5. Without distance limitations

Proprietary KVM solutions often have extension distance limitations between users and computers, and if this distance is exceeded, the image quality degrades markedly with each additional meter. Yet, this distance is rarely enough for many applications, including outside broadcasts such as sporting events or festivals. IP-based KVM provides a cost-effective solution in environments where extension distances are conquered with routing though IP networks, including a combination of copper and/or fiber, as required.

6. Without endpoint limitations

With IP, there is no limit to the numbers of endpoint devices that can be connected, whether they are computers, tablets, cameras or users. Moving to IP-based KVM adds huge possibilities to your workflow and the infrastructure setup, not the amount of user connections permitted by your proprietary switch.

7. Standard protocols

Whether you are transmitting HD, 4K, USB, DVI or VGA, IP offers a standard transport protocol, ensuring maximum capability with existing infrastructure. It is simply a matter of transmitting at differing data rates. Because of this, broadcasters can save money on hardware, infrastructure and personnel costs.

8. Ease of configuration

Configuration becomes easy with IP-based KVM because you can take advantage of the inbuilt tools that IP provides, such as DHCP. The DHCP server, hosted within the network, helps automatically set the network IP addresses for you. The network configuration of each individual device is handled by the controller software, meaning that a system is extremely easy to set up and expand.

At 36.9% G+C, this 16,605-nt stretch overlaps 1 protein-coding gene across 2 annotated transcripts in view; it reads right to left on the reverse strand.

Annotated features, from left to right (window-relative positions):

9. Resilience

The investment made by the big hardware manufacturers such as Cisco, HP and Jupiter to develop and optimise their networking equipment is hundredfold the investment made by proprietary hardware manufacturers. In 2016, the Ethernet switch market was worth about $24.5 billion; of which Cisco, HP and Juniper made up 70%. Keeping this in mind, technology and IP-based KVM hardware manufacturers like Adder Technology can utilize the investment these large businesses make into network research and development by using IP as the transport network.

10. Future proof your network

The future is IP – especially as broadcasters are making significant investments in moving to SMPTE 2110. The new standard creates a larger market and better choices for customers as it offers the flexibility to come up with a whole new set of vendor-agnostic applications based on, and leveraged off, IT protocols and infrastructure. Broadcasters can invest in infrastructure and know they’re picking the best solution for any application thanks to this new-found level of IP interoperability, creating a more secure future for their requirements. The same applies to an IP-based KVM solution — it is a significant step towards future-proofing your network. With the ability to expand quickly and cost-effectively, you’re no longer relying on proprietary equipment and can make the most from your initial technology investment.


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Laura Robinson